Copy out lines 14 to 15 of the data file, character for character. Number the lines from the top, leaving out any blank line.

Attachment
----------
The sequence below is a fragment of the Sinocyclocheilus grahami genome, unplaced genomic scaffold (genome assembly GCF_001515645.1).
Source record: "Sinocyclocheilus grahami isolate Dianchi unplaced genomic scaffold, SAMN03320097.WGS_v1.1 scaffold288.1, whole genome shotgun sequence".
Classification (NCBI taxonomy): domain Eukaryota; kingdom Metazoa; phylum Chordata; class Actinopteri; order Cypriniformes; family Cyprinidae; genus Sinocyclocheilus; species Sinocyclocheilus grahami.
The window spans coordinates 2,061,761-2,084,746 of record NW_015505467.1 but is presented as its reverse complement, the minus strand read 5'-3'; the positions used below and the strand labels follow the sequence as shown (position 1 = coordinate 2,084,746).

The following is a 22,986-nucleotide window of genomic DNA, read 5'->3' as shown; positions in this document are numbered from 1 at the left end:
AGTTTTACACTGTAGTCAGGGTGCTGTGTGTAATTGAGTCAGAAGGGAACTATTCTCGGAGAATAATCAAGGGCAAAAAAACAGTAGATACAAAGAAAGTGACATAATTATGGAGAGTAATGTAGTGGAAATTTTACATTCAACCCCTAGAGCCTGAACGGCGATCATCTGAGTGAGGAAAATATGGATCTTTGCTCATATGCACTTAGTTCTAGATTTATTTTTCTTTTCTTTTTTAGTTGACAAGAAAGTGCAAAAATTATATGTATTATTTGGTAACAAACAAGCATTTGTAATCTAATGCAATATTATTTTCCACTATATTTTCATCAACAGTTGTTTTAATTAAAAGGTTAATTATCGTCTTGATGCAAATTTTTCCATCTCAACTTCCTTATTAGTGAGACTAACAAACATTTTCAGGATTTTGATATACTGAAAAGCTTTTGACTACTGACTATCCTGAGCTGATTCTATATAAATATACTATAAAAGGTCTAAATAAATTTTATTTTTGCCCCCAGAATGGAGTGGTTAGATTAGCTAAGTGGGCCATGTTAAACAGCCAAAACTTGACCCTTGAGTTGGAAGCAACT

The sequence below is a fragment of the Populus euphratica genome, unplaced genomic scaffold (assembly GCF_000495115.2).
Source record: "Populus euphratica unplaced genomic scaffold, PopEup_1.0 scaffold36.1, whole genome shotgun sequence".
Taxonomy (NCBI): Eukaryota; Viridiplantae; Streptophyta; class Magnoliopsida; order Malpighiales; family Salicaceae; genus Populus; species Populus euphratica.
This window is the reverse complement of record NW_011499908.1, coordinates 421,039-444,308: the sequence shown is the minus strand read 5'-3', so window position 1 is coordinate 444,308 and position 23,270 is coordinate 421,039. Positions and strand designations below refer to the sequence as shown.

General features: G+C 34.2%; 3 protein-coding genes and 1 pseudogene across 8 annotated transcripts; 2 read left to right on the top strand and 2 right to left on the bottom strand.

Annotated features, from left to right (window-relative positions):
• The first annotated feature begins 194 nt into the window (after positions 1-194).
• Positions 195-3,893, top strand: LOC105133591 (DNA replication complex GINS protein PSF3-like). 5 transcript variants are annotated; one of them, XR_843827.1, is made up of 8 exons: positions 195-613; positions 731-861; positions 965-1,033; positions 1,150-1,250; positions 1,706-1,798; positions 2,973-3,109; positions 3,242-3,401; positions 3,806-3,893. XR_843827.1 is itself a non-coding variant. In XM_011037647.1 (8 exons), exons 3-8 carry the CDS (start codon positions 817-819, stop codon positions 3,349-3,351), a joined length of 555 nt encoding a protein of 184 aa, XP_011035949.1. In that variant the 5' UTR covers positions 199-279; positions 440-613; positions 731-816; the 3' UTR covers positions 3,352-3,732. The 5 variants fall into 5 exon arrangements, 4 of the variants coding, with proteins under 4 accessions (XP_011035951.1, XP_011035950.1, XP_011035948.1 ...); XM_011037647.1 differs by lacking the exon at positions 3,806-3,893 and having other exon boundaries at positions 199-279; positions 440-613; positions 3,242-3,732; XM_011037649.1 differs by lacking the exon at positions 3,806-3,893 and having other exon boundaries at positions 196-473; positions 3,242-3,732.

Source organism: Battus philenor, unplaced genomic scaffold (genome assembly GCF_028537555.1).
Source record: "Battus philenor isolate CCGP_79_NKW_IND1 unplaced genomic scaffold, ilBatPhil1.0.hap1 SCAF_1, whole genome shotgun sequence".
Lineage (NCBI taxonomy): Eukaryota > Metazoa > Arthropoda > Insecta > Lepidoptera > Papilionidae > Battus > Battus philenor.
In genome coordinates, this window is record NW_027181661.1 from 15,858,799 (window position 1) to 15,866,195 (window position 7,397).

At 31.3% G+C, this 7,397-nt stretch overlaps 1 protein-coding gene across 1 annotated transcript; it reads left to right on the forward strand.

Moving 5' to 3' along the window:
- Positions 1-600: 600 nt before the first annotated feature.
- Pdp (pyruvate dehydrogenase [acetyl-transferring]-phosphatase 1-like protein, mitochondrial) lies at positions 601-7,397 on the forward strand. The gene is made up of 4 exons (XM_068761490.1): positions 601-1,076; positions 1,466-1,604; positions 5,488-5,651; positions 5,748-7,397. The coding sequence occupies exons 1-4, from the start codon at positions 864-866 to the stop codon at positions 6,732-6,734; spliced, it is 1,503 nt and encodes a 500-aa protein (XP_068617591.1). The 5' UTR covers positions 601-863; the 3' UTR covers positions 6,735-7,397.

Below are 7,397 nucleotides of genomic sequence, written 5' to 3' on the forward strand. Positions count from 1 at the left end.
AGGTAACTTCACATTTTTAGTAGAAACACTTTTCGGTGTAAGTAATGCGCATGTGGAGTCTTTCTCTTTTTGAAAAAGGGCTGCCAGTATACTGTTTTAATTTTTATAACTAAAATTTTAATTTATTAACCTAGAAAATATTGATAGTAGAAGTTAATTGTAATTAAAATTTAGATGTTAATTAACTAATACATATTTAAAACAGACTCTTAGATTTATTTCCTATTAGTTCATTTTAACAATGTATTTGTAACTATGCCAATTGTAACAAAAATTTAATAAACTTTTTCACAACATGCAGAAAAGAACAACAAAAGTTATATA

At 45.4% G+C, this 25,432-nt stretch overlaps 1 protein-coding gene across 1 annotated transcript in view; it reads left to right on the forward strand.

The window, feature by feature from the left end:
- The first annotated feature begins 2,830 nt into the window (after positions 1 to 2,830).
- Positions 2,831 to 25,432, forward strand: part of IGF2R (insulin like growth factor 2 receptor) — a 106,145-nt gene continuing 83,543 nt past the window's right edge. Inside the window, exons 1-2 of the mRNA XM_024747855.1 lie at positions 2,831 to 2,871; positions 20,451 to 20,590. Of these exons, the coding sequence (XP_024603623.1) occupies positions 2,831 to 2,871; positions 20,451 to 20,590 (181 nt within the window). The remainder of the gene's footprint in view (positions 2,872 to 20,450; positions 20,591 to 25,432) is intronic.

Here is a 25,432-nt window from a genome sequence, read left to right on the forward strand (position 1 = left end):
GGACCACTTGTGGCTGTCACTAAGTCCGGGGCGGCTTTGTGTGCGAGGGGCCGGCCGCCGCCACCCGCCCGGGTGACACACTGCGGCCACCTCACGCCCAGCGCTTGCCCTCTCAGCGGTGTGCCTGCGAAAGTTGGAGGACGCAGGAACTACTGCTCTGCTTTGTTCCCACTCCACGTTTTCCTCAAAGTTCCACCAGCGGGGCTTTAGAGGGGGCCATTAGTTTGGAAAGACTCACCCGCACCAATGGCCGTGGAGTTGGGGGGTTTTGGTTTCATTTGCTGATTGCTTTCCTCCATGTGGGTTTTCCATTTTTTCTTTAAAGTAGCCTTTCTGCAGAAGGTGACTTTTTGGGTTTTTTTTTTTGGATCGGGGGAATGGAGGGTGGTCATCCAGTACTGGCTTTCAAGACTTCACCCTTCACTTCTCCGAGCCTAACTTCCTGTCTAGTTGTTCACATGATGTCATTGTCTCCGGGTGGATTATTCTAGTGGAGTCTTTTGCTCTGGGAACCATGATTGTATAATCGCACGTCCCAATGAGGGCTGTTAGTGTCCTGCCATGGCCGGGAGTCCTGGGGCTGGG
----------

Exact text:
• Positions 195-3,893, top strand: LOC105133591 (DNA replication complex GINS protein PSF3-like). 5 transcript variants are annotated; one of them, XR_843827.1, is made up of 8 exons: positions 195-613; positions 731-861; positions 965-1,033; positions 1,150-1,250; positions 1,706-1,798; positions 2,973-3,109; positions 3,242-3,401; positions 3,806-3,893. XR_843827.1 is itself a non-coding variant. In XM_011037647.1 (8 exons), exons 3-8 carry the CDS (start codon positions 817-819, stop codon positions 3,349-3,351), a joined length of 555 nt encoding a protein of 184 aa, XP_011035949.1. In that variant the 5' UTR covers positions 199-279; positions 440-613; positions 731-816; the 3' UTR covers positions 3,352-3,732. The 5 variants fall into 5 exon arrangements, 4 of the variants coding, with proteins under 4 accessions (XP_011035951.1, XP_011035950.1, XP_011035948.1 ...); XM_011037647.1 differs by lacking the exon at positions 3,806-3,893 and having other exon boundaries at positions 199-279; positions 440-613; positions 3,242-3,732; XM_011037649.1 differs by lacking the exon at positions 3,806-3,893 and having other exon boundaries at positions 196-473; positions 3,242-3,732.

Source organism: Battus philenor, unplaced genomic scaffold (genome assembly GCF_028537555.1).